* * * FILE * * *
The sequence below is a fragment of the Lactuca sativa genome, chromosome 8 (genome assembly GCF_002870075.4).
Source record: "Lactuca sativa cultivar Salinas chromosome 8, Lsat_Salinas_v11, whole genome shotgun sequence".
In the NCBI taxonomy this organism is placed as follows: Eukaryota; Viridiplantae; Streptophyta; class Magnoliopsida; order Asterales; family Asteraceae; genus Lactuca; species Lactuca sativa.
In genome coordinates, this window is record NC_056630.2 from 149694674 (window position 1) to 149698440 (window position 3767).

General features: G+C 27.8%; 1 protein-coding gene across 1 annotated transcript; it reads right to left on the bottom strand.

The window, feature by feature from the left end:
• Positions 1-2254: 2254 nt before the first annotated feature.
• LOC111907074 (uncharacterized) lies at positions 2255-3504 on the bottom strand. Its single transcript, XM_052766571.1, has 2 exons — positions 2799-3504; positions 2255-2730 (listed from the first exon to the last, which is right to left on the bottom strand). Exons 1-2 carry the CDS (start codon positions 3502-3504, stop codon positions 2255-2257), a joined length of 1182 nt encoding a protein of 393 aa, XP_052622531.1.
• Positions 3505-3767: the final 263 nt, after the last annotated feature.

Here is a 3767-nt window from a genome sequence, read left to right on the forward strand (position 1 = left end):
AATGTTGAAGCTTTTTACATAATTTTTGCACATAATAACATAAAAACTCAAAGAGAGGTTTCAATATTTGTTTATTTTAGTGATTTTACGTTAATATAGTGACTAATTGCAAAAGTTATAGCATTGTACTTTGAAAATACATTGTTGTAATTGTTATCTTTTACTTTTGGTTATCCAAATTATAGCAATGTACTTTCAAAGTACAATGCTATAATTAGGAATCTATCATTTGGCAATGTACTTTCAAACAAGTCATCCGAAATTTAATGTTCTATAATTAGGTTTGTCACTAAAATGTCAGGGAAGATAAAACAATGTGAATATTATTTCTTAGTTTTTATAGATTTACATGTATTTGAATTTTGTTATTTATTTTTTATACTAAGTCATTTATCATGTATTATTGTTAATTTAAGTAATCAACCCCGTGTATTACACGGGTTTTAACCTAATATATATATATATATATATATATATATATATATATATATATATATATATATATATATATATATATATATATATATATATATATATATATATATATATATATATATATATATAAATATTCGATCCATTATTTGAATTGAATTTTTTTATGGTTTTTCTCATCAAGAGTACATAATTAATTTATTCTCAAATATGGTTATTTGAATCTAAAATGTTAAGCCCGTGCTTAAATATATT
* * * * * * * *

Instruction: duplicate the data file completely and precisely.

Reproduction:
The sequence below is a fragment of the Lactuca sativa genome, chromosome 8 (genome assembly GCF_002870075.4).
Source record: "Lactuca sativa cultivar Salinas chromosome 8, Lsat_Salinas_v11, whole genome shotgun sequence".
In the NCBI taxonomy this organism is placed as follows: Eukaryota; Viridiplantae; Streptophyta; class Magnoliopsida; order Asterales; family Asteraceae; genus Lactuca; species Lactuca sativa.
In genome coordinates, this window is record NC_056630.2 from 149694674 (window position 1) to 149698440 (window position 3767).

General features: G+C 27.8%; 1 protein-coding gene across 1 annotated transcript; it reads right to left on the bottom strand.

The window, feature by feature from the left end:
• Positions 1-2254: 2254 nt before the first annotated feature.
• LOC111907074 (uncharacterized) lies at positions 2255-3504 on the bottom strand. Its single transcript, XM_052766571.1, has 2 exons — positions 2799-3504; positions 2255-2730 (listed from the first exon to the last, which is right to left on the bottom strand). Exons 1-2 carry the CDS (start codon positions 3502-3504, stop codon positions 2255-2257), a joined length of 1182 nt encoding a protein of 393 aa, XP_052622531.1.
• Positions 3505-3767: the final 263 nt, after the last annotated feature.

Here is a 3767-nt window from a genome sequence, read left to right on the forward strand (position 1 = left end):
AATGTTGAAGCTTTTTACATAATTTTTGCACATAATAACATAAAAACTCAAAGAGAGGTTTCAATATTTGTTTATTTTAGTGATTTTACGTTAATATAGTGACTAATTGCAAAAGTTATAGCATTGTACTTTGAAAATACATTGTTGTAATTGTTATCTTTTACTTTTGGTTATCCAAATTATAGCAATGTACTTTCAAAGTACAATGCTATAATTAGGAATCTATCATTTGGCAATGTACTTTCAAACAAGTCATCCGAAATTTAATGTTCTATAATTAGGTTTGTCACTAAAATGTCAGGGAAGATAAAACAATGTGAATATTATTTCTTAGTTTTTATAGATTTACATGTATTTGAATTTTGTTATTTATTTTTTATACTAAGTCATTTATCATGTATTATTGTTAATTTAAGTAATCAACCCCGTGTATTACACGGGTTTTAACCTAATATATATATATATATATATATATATATATATATATATATATATATATATATATATATATATATATATATATATATATATATATATATATATATATATATATATATATATATAAATATTCGATCCATTATTTGAATTGAATTTTTTTATGGTTTTTCTCATCAAGAGTACATAATTAATTTATTCTCAAATATGGTTATTTGAATCTAAAATGTTAAGCCCGTGCTTAAATATATT